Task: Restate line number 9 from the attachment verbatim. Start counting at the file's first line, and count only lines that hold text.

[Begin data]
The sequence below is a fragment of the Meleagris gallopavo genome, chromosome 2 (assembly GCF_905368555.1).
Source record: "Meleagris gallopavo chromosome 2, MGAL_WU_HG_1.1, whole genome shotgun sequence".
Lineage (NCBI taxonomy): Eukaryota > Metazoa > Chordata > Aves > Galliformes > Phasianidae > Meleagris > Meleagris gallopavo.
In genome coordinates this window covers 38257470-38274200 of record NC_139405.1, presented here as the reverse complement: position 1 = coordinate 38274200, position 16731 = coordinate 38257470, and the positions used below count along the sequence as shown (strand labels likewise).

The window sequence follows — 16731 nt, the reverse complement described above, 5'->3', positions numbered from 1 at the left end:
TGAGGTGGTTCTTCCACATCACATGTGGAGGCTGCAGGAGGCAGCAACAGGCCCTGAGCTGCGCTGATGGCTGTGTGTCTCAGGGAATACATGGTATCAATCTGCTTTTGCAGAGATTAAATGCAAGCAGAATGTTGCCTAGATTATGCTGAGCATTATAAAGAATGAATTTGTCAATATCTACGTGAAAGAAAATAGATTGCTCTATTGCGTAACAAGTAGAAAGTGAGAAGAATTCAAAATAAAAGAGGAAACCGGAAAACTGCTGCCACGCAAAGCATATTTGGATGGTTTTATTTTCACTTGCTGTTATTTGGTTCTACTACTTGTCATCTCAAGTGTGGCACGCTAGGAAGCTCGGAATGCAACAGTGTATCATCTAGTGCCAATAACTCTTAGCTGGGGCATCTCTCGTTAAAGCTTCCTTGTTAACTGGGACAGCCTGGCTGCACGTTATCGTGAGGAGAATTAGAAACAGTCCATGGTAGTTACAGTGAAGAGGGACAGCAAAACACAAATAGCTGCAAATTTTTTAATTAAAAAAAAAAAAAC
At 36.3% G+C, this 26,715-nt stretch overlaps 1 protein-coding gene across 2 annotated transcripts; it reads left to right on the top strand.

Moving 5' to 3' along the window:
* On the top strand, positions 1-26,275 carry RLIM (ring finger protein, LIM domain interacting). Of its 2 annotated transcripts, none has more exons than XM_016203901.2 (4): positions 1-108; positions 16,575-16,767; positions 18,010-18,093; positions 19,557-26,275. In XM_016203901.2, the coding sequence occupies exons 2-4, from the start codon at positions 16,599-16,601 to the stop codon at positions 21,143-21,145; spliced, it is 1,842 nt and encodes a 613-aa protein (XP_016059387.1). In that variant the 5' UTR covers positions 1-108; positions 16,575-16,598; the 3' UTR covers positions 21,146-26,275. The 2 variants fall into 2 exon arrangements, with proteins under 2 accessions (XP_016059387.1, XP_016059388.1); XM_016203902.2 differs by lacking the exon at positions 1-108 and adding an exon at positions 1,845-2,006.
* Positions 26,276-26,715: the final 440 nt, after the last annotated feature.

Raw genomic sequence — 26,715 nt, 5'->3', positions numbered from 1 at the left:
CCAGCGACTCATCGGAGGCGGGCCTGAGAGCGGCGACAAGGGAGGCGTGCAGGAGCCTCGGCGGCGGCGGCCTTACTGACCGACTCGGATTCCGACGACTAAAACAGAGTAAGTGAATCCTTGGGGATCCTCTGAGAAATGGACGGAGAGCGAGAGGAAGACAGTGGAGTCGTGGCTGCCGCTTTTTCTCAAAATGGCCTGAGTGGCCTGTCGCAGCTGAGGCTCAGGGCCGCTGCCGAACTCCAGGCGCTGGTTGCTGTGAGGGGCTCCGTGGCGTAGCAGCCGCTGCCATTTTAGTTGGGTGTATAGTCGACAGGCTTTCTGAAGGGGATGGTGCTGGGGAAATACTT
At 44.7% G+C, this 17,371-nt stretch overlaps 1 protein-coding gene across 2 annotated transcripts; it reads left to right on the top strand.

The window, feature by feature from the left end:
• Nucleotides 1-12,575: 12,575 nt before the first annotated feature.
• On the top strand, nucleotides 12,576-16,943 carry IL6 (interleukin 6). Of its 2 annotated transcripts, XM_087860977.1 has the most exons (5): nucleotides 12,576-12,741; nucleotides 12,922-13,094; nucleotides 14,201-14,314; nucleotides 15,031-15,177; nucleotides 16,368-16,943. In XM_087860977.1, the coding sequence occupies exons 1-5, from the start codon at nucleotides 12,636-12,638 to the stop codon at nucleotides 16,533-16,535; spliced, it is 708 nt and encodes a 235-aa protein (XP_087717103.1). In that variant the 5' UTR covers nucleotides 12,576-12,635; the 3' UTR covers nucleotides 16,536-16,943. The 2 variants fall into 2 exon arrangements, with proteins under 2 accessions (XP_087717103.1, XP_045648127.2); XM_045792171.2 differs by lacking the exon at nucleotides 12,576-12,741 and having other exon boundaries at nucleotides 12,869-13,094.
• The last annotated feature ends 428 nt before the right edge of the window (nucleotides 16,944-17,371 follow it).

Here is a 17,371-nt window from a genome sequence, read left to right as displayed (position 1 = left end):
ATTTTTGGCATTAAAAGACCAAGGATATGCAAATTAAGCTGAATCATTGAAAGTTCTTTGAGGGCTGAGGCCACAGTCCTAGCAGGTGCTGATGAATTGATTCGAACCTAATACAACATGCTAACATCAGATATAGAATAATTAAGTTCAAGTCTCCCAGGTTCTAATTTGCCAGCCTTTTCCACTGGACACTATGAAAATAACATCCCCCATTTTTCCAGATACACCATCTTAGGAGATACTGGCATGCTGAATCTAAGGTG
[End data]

* On the top strand, positions 1-26,275 carry RLIM (ring finger protein, LIM domain interacting). Of its 2 annotated transcripts, none has more exons than XM_016203901.2 (4): positions 1-108; positions 16,575-16,767; positions 18,010-18,093; positions 19,557-26,275. In XM_016203901.2, the coding sequence occupies exons 2-4, from the start codon at positions 16,599-16,601 to the stop codon at positions 21,143-21,145; spliced, it is 1,842 nt and encodes a 613-aa protein (XP_016059387.1). In that variant the 5' UTR covers positions 1-108; positions 16,575-16,598; the 3' UTR covers positions 21,146-26,275. The 2 variants fall into 2 exon arrangements, with proteins under 2 accessions (XP_016059387.1, XP_016059388.1); XM_016203902.2 differs by lacking the exon at positions 1-108 and adding an exon at positions 1,845-2,006.